This morning, it sounds as though Ireland has finally buckled
to demands that they accept a bailout from the EU. Their central bank governor, Patrick Honohan, has said that he expects a
"very substantal loan" from Europe – although the details, and debtees, are yet to be clarified.
In the UK, of course, backbench MPs and others have been quick to condemn any move which would force British taxpayers to cough up cash under the EU’s various bail-out arrangements. Only
problem is: the UK may not have a choice. The part of the eurozone bail-out package which Britain could be underwriting to the tune of £6-7 billion - the so-called European Financial
Stability Mechanism – is not protected by a UK veto. This means that the mechanism can be triggered by a majority vote amongst EU ministers, and that the UK could be outvoted.
This comes courtesy of Alistair Darling who signed the deal during that super-weekend back in May, when the UK Coalition government was being formed and the EU/IMF agreed its shock-and-awe
€750 billion euro rescue package, bending various EU laws to breaking point in the process (to be fair to Darling the decision to establish the ESFM was also based on majority voting so George
Osborne may not have fared much better).
That such a decision – which effectively makes taxpayers in one country liable for the debt of a government over which they have no democratic control – should be subject to majority
vote in a forum consisting of 27 different member states is mindboggling, and it takes the EU’s democratic deficit to a whole new level. But that’s what the Coalition government now is
Adding to the likelihood of British involvement is that the EU’s second bazooka, the €440 billion European Financial Stability Facility (EU leaders aren’t known for their great
imagination when it comes to naming these things), of which the UK is not a part, is subject to unanimity and therefore more difficult to get off the ground quickly.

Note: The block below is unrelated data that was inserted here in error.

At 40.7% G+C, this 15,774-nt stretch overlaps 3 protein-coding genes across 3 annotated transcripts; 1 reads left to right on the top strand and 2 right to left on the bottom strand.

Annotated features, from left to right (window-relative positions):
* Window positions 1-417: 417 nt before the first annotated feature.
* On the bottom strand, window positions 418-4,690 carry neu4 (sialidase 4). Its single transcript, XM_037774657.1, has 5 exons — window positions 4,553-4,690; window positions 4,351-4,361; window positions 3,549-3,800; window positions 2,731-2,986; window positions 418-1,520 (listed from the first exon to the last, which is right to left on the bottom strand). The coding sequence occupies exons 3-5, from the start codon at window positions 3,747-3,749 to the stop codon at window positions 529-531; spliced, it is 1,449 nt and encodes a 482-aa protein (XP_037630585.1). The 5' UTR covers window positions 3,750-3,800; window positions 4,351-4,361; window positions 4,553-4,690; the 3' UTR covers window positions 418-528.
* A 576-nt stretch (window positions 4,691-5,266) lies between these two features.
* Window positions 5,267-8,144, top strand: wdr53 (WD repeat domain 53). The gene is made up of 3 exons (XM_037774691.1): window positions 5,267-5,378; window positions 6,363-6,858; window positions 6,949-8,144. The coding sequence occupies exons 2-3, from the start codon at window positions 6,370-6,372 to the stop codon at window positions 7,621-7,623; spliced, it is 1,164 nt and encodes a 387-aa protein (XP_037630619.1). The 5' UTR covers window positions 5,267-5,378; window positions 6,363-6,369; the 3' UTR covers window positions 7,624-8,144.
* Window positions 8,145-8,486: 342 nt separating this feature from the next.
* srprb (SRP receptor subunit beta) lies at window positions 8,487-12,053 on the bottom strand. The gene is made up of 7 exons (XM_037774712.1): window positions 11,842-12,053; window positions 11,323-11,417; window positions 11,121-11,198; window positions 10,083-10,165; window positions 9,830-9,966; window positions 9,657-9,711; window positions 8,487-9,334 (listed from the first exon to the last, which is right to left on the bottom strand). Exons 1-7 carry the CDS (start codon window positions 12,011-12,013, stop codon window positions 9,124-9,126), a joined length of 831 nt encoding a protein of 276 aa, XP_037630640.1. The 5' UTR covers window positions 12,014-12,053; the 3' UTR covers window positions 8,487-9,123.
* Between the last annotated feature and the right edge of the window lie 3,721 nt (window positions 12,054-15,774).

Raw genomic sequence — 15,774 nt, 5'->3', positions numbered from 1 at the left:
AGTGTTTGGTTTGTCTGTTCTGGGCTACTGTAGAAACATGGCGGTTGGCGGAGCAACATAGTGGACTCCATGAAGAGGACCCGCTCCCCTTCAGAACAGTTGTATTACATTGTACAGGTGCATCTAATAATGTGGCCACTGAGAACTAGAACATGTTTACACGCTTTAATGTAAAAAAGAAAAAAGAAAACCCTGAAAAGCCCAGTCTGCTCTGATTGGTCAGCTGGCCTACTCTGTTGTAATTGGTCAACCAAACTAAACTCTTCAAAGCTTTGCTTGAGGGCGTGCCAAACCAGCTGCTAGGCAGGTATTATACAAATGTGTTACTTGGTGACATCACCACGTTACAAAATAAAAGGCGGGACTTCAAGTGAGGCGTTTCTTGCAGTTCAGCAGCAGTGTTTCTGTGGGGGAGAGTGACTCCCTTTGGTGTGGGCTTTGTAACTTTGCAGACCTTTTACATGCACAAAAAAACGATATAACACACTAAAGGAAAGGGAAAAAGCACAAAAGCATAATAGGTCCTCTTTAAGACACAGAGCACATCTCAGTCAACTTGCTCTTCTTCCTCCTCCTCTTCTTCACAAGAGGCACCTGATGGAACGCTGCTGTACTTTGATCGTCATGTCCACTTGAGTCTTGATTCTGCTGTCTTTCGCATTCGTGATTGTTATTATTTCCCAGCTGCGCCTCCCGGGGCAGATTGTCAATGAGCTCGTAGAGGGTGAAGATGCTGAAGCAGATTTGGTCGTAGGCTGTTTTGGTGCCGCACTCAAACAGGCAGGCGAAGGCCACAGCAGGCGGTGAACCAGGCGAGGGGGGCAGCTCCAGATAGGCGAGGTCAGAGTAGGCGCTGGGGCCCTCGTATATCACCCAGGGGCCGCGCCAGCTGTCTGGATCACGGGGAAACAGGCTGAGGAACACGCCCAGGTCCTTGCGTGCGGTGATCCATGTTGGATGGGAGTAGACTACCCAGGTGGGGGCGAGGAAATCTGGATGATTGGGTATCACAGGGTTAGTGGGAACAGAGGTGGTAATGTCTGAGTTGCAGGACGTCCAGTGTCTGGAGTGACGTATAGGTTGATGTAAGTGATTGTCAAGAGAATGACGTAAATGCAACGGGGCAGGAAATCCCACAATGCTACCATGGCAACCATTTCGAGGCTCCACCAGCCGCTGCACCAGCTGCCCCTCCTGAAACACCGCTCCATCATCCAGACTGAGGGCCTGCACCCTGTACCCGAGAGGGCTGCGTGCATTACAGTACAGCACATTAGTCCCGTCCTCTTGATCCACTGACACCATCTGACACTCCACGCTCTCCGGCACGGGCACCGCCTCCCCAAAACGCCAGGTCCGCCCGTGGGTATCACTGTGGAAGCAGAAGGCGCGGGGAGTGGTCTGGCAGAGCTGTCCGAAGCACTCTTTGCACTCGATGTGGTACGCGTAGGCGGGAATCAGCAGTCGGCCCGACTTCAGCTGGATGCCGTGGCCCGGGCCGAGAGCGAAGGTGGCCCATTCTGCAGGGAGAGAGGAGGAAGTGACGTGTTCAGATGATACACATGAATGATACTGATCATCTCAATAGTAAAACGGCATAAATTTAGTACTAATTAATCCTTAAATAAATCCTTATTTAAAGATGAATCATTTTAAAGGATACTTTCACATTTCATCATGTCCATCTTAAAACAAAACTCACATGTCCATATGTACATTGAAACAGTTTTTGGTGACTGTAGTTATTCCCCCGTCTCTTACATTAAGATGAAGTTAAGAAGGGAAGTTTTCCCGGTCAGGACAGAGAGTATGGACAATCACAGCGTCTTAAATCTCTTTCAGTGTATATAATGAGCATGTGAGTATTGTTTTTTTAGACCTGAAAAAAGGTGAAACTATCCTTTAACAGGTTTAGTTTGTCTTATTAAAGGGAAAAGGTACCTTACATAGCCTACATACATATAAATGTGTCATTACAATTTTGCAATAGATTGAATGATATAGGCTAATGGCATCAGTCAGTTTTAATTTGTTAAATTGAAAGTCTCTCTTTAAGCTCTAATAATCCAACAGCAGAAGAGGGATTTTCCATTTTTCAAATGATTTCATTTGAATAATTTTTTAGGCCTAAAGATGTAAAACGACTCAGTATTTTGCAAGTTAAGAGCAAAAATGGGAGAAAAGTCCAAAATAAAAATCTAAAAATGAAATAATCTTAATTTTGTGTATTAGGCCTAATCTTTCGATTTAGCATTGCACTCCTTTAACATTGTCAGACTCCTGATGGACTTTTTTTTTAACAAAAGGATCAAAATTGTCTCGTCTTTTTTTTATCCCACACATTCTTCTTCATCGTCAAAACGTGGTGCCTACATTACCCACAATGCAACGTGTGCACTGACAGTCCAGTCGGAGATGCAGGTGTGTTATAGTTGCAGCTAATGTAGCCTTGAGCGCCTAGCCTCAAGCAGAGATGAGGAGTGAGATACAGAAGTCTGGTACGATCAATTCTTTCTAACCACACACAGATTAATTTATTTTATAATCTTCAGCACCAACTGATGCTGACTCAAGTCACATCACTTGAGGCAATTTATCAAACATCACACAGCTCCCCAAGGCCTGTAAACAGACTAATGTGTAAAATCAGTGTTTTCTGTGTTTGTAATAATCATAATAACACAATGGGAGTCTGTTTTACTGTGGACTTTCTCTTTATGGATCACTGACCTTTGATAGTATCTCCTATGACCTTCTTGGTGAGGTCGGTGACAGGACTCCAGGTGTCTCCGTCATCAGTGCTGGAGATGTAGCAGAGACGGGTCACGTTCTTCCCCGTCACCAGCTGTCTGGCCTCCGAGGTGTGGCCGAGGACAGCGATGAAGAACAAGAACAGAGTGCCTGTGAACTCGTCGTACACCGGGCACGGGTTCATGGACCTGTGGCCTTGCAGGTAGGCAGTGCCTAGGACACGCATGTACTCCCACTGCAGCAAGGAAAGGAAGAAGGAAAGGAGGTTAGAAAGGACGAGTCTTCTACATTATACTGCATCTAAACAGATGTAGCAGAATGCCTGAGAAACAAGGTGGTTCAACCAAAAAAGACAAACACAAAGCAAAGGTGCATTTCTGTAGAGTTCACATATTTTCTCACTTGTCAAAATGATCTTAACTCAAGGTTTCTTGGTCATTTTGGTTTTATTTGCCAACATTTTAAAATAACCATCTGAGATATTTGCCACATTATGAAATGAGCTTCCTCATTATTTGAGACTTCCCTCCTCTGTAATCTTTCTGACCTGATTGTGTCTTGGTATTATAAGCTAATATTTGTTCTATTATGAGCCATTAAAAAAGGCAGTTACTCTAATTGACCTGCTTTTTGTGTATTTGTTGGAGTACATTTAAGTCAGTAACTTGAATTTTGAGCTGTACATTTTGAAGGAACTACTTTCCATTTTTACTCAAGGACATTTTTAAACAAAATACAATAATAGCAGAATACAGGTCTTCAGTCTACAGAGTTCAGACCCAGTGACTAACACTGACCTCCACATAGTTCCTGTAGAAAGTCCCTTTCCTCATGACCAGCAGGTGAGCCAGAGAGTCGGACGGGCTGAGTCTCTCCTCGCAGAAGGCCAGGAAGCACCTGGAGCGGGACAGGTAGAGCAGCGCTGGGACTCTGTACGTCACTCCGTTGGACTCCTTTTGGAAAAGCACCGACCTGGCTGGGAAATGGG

And some EU countries are kicking up a fuss. The Finnish government for example – historically the poster boy for a good European – has said
that it’s not prepared to dish out any cash to Ireland unless there’s an absolute guarantee
that it’ll get it all back – which is a tricky thing to ask for. Other governments who are meant to contribute are themselves one step away from bankruptcy.
Of course, temporary loans to Ireland or anyone else will do nothing to solve the eurozone’s inherent flaws – which are well documented by now. But let’s not kid ourselves: the UK
is hugely exposed should the Irish economy sink, irrespective of how difficult we all find it to prop up a single currency which we knew all along was heading for trouble.
Leaving aside the need for Ireland to clean up its banking system and the accompanying too-big-to-fail discussion – admittedly two big issues to leave aside – the Treasury is therefore
right to look at ways to assist Ireland bilaterally. If anything, bilateral rescue arrangements between similar economies have a far better chance to end happily than messy multilateral bail-outs
which come with ideologically fuelled demands (i.e. German or European Commission demands for raising the corporate tax rate which would be economic suicide for Ireland). The joint loan given by
the Nordic countries to Iceland when that country hit the wall in 2008 could be one model.
In its own strange way, a UK-Irish deal could also serve to strengthen the UK’s position in Europe. But alas, the terms and conditions for UK taxpayer-backed loans to Ireland no longer rest
solely with the British government.
Mats Perrson is director of Open Europe